How Does a Disaster Recovery Strategy Really Protect My Business?
Axis Computer Networks provides comprehensive network security services, including anti-virus and anti-hacking measures to prevent breaches within the company infrastructure. Unfortunately, there are no guarantees that a network can be completely, 100-percent protected from a breach, quite simply because hackers are working constantly to find their way through existing security systems and technology. The only way to really be completely sure to protect your network, your data, and your business from this threat is to understand what you’re up against, even if that means planning for the worst.
Here’s a real-world example of how a network was compromised by hackers even with a full suite of security systems in place:
Case Study: Recovering from a Ransomware Attack
The client in question has had a long relationship with Axis Computer Networks and was not considered to be a high-risk client that did not follow security procedures.
The client was infected with ransomware, which is a type of malicious software designed to block access to a computer system until a sum of money is paid, even though the company followed recommended security practices.
The infection occurred when a single user came across an e-mail requesting a past-due invoice be reviewed and addressed. The e-mail was structured in such a way that it looked like it was a legitimate request from a current vendor.
The sender’s email address had been “spoofed,” a common practice of tricking a person at the target company to think it is coming from a current vendor, and usually this is done just by changing a letter or two in an email address so that “Bob@microsoft.com” is changed to “Bob@micrasoft.com.” With a quick glance, most people would miss the change in spelling of the domain from an “o” to an “a.”
Once the e-mail was opened, the user proceeded to click on the attachment, which looked like an invoice document file. But in this case, it was not a document but rather, a script. A script is not a virus so it will not get blocked by firewalls, spam-filtering software, or anti-virus software. The script introduces a set of commands to the user’s computer that initiates actions on the computer, in this case, to encrypt shared files. Once the files are encrypted, the script spreads across the network, infecting all user computers and files. Once all the servers and workstations are compromised, the ransomware basically locks down access to all files as well as the workstations and servers.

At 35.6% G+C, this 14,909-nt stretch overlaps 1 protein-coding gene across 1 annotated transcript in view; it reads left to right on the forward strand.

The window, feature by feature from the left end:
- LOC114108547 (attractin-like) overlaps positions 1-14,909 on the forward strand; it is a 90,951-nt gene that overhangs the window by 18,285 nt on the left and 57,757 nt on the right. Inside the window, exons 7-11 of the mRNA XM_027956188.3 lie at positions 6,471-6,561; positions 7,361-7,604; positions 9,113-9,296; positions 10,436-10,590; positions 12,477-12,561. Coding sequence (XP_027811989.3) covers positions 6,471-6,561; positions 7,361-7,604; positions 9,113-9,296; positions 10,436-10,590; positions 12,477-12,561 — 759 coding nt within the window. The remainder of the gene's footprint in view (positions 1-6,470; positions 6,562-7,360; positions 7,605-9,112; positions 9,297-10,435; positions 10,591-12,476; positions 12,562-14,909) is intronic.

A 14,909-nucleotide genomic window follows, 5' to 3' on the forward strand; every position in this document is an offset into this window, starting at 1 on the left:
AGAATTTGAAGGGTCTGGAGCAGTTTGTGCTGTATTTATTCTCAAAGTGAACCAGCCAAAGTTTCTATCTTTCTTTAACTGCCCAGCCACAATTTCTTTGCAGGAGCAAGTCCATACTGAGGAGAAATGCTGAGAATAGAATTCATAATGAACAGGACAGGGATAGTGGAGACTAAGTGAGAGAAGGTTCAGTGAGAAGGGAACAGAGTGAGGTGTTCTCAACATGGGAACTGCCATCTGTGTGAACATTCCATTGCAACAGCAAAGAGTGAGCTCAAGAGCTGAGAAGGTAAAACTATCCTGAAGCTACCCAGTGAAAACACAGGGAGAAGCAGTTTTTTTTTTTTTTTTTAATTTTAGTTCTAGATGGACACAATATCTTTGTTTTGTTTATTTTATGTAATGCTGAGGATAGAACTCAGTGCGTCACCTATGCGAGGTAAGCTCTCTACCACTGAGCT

Any business that suffers a ransomware attack could be dead in the water, with no access to their computer files and data.
The only true way to guarantee recovery in these types of hacks is having a Disaster Recovery plan in place that assumes the worst. The security measures that help prevent attacks are key to weeding out less sophisticated hackers and preventing such problems from becoming regular occurrences, even if the attacks are ineffective.
But preventive measures are only part of the protection a business needs. Any business that’s serious about its security uses a disaster recovery strategy, including regular network backups, to ensure business continuity.
At Axis Computer Networks, we have experience with these attacks. In the past, we have had companies call us when they were hit with ransomware, particularly when they found their current IT provider had no idea how to proceed, and instead abandoned them in the face of an attack. Unfortunately, those organizations didn’t have the right disaster recovery plan and actually had to pay the hackers to recover their files.
For the ransomware attack we described in the previous section, the client was using our premier solution that has been 100-percent successful in recovering from ransomware attacks. We were able to get the server back up and running within 30 minutes and reconnected all the systems within the same day, implementing our Disaster Recovery Solution.
The alternative would have been to pay the hackers the ransom, which is not even a guaranteed resolution. After all, criminals cannot always be trusted to hold up their end of the bargain after getting paid.
Even worse, we have found that when ransomware works and a target company pays the ransom, that sends exactly the wrong message. We’ve seen it happen: When the hackers receive the payment, they know they have a worthwhile target and they often turn on the script again to resume the process, to lock up the target company’s files. The only way out? Pay more.
The disaster recovery solution that we had set up for the client in this case protects against ransomware, hacks, and pretty much any other disasters. The solution provides backups on an hourly basis rather than nightly, minimizing the loss of data, and uses Virtual Server technology, so even if the hardware for a server is completely destroyed, the business can be back up and running within minutes. The system uses an on-site device, and the backups are replicated in the cloud—both effective tools that work in concert to ensure data and files can still be recovered.
Having the right security solution in place is the first step to protecting a company and preventing business interruption, but a disaster recovery strategy, including backups, is instrumental to protect that entity fully from attack or catastrophe.